The news emerged following a meeting between ABF's finance director John Bason and Shore Capital analysts Darren Shirley and Dr Clive Black last month.
Shirley and Black reported that while the outstanding £510M EBIT performance for sugar operations in 2011/12 was unlikely to be repeated in the medium term, they believed the prospects for sugar and its continued cash delivery into the group remained "robust".
ABF, which produces sugar through its Illovo operations in Africa, China and British Sugar in the UK, told Shirley and Black that any fallback would be modest, as Illovo's performance was improving after a challenging couple of years.
The analysts were upbeat about ABF's prospects in sugar because of the delays expected in reaching agreement on the reform of the EU's sugar regime. Rather than the system ending in 2015, as the European Commission proposes, they thought pressure from the largest producing nations would lead to a compromise and a system rollover to at least 2018.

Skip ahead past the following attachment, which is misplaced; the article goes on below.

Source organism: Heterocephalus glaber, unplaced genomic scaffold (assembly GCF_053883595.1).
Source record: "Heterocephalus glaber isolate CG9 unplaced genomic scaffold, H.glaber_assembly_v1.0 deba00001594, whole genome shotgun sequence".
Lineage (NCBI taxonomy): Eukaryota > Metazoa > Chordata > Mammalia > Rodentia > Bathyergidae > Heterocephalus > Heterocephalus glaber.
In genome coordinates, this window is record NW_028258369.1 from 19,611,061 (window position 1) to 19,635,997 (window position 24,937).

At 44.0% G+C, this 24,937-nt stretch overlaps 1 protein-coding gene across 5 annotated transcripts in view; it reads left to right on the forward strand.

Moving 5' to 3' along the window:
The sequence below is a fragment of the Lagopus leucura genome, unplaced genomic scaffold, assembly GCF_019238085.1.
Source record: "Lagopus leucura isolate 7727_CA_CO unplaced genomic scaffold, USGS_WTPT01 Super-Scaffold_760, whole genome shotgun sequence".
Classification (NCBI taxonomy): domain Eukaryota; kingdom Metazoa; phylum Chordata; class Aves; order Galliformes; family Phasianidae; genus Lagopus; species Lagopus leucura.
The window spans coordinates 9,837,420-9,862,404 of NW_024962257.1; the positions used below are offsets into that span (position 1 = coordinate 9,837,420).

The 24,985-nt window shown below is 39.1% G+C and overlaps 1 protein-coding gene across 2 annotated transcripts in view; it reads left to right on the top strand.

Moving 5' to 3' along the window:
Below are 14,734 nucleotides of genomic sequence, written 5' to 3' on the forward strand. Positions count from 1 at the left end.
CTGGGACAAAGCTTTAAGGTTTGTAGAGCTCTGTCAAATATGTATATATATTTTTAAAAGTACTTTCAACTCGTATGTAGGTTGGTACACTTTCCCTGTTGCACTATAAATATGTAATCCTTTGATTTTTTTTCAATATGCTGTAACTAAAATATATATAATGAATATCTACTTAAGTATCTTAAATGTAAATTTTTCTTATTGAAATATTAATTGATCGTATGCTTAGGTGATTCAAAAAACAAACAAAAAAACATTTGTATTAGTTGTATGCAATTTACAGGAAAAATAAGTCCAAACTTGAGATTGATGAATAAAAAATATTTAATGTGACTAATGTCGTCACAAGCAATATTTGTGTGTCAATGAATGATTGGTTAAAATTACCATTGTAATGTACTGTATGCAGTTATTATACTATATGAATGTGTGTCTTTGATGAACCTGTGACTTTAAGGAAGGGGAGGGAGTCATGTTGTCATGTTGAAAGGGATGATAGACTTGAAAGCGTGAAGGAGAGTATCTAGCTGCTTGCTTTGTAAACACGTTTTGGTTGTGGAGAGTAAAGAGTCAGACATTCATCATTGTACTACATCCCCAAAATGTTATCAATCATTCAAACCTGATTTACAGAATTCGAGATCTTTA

Such a compromise, they argue, was likely to result in five to six years of healthy pricing, profitability and cashflow from ABF's produce. While EU pricing might ease back if the least developed countries increased production and boosted imports into the EU, with no proposals to change tariffs impacting the largest global producers, the EU would remain a deficit market ahead of any regime change, they said.